Hundreds of new Maryland laws take effect Tuesday, Oct. 1

Hundreds of Maryland laws go into effect Tuesday, spanning subjects from increasing the age to buy cigarettes and vapes to taxing online sales and banning bump stocks for firearms. Here is a short summary of more than 70 of the new laws, including a link to their full legislative history and slug lines that make the list easy to scan.

Slight uptick in state revenues, but caution urged

The Maryland Board of Revenue Estimates voted unanimously Thursday to increase the state’s projected revenues for the current fiscal year by just under $130 million, but cautioned that the uptick “is not indicative of long-term economic growth.”

Code Red Part 3: No trees, no shade, no relief as temperatures rise

In a city marked by startling inequity, leaf cover is just one more thing that has been historically distributed in unequal measure. Baltimore’s poorest areas tend to have less tree canopy than wealthier areas, a pattern that is especially pronounced on the concrete-dense east side, in neighborhoods like Broadway East.

Code Red Part 2: Health risks rise with temperature

Heat waves are especially perilous because consecutive days with the heat index at 103 degrees or above greatly increase risks for older people, children, pregnant women and anyone with heat-affected chronic disease.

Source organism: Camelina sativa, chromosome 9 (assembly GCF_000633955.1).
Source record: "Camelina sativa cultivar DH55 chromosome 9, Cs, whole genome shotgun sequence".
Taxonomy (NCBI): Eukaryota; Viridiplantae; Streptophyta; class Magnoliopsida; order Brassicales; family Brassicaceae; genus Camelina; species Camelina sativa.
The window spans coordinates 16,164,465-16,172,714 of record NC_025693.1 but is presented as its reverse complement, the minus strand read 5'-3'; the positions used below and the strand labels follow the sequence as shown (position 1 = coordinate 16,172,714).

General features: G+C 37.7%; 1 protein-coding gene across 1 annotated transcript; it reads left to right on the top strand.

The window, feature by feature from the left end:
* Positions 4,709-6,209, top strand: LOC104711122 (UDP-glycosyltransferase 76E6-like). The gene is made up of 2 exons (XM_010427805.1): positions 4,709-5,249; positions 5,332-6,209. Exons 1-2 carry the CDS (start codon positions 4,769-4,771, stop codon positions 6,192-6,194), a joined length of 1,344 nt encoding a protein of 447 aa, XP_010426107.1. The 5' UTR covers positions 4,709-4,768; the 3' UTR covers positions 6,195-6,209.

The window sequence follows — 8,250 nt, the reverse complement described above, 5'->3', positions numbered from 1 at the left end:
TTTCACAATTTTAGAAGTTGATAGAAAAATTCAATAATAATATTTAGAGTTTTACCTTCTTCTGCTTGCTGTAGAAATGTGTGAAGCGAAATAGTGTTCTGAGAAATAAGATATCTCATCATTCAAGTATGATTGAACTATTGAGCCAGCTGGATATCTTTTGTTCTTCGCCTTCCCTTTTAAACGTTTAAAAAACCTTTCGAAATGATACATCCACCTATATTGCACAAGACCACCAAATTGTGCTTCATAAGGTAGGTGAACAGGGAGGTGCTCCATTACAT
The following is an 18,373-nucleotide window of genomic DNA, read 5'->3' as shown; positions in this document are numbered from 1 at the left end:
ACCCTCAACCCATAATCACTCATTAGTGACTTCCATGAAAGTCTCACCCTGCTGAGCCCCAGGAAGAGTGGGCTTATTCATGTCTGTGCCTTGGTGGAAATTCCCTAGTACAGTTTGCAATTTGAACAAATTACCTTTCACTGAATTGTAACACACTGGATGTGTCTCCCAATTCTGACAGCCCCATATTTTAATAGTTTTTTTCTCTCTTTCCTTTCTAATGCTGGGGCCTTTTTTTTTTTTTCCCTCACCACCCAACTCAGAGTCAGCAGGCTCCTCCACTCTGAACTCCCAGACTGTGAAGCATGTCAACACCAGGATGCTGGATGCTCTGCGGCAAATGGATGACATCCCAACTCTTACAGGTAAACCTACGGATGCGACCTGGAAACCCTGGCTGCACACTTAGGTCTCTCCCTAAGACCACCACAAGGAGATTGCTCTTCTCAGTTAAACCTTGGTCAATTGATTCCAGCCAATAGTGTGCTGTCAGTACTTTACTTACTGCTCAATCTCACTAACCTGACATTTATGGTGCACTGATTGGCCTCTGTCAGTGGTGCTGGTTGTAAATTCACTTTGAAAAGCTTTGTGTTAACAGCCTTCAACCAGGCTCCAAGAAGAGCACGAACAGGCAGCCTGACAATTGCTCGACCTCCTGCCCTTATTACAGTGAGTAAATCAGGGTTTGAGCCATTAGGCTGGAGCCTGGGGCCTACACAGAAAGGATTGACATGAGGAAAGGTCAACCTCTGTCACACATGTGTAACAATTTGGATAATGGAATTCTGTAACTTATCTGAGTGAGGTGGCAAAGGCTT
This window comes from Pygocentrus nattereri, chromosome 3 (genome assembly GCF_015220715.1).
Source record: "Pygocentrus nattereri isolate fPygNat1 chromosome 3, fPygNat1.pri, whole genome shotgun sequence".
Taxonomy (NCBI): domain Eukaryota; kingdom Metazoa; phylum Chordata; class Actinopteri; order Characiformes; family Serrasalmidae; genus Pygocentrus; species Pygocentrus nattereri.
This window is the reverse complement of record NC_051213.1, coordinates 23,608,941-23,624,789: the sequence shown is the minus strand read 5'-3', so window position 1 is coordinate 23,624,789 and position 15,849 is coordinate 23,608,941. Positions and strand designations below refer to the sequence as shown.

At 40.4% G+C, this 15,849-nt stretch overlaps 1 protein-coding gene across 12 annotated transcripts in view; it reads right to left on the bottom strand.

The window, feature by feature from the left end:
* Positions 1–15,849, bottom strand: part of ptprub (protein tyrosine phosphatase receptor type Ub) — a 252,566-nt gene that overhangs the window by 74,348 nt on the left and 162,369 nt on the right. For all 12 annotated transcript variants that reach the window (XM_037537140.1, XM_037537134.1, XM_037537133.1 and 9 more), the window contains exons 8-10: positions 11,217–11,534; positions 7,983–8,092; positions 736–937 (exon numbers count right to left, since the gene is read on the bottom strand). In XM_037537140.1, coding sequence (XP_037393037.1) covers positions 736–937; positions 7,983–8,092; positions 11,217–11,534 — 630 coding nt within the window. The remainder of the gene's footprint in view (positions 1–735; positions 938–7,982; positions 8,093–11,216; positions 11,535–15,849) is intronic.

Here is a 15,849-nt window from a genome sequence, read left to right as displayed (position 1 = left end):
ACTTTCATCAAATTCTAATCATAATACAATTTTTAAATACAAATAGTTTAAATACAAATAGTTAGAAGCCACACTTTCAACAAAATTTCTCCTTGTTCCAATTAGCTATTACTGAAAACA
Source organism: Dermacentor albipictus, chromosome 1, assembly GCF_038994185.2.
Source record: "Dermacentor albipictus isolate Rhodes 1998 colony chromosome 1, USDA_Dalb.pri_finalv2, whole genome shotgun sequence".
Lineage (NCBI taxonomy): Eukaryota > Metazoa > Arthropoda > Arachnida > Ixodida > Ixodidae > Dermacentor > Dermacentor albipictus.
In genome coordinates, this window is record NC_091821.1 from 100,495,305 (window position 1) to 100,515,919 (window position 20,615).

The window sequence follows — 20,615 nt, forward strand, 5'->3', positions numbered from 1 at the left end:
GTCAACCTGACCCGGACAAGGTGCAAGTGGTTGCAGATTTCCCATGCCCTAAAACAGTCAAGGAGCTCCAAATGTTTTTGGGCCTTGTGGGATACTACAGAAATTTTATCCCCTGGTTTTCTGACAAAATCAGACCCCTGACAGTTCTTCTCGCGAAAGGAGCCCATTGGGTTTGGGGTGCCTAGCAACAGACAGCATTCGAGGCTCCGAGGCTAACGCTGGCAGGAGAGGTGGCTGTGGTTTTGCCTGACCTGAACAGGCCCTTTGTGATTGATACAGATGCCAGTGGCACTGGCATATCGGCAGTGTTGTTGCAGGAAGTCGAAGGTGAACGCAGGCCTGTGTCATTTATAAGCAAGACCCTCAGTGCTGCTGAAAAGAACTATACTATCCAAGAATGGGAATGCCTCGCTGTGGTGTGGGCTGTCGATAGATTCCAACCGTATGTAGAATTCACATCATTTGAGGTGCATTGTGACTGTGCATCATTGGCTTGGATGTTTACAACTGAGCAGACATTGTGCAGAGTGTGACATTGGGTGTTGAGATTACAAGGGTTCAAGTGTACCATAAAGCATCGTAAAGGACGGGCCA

Bitter Cold Part 5: Programs leave many out in the cold

Customers whose power is off at the end of October aren’t protected by state regulations that restrict — but don’t eliminate — disconnections from Nov. 1 through March. To be reconnected during the winter or after it, customers who owe utilities money must make arrangements to pay up. But that’s a financial hurdle for many.

Bitter Cold Part 3: Cold a costly challenge

Baltimore resident Delores Buchanan limits going outside when it’s cold. Neuropathy causes her feet to tense up and sting, and cold worsens the pain by reducing blood flow to the hands and feet. It is one of many conditions exacerbated by extreme temperatures.

Bitter Cold Part 2: Cold weather harms health

Every winter, health officials warn of outdoor dangers for the homeless, who can freeze to death from hypothermia and snow shovelers who suffer heart attacks.  Yet many more people are at risk indoors if their power has been shut off or they can’t afford to raise the thermostat.  Research shows that for those with chronic disease a cold interior may be a dangerous environment.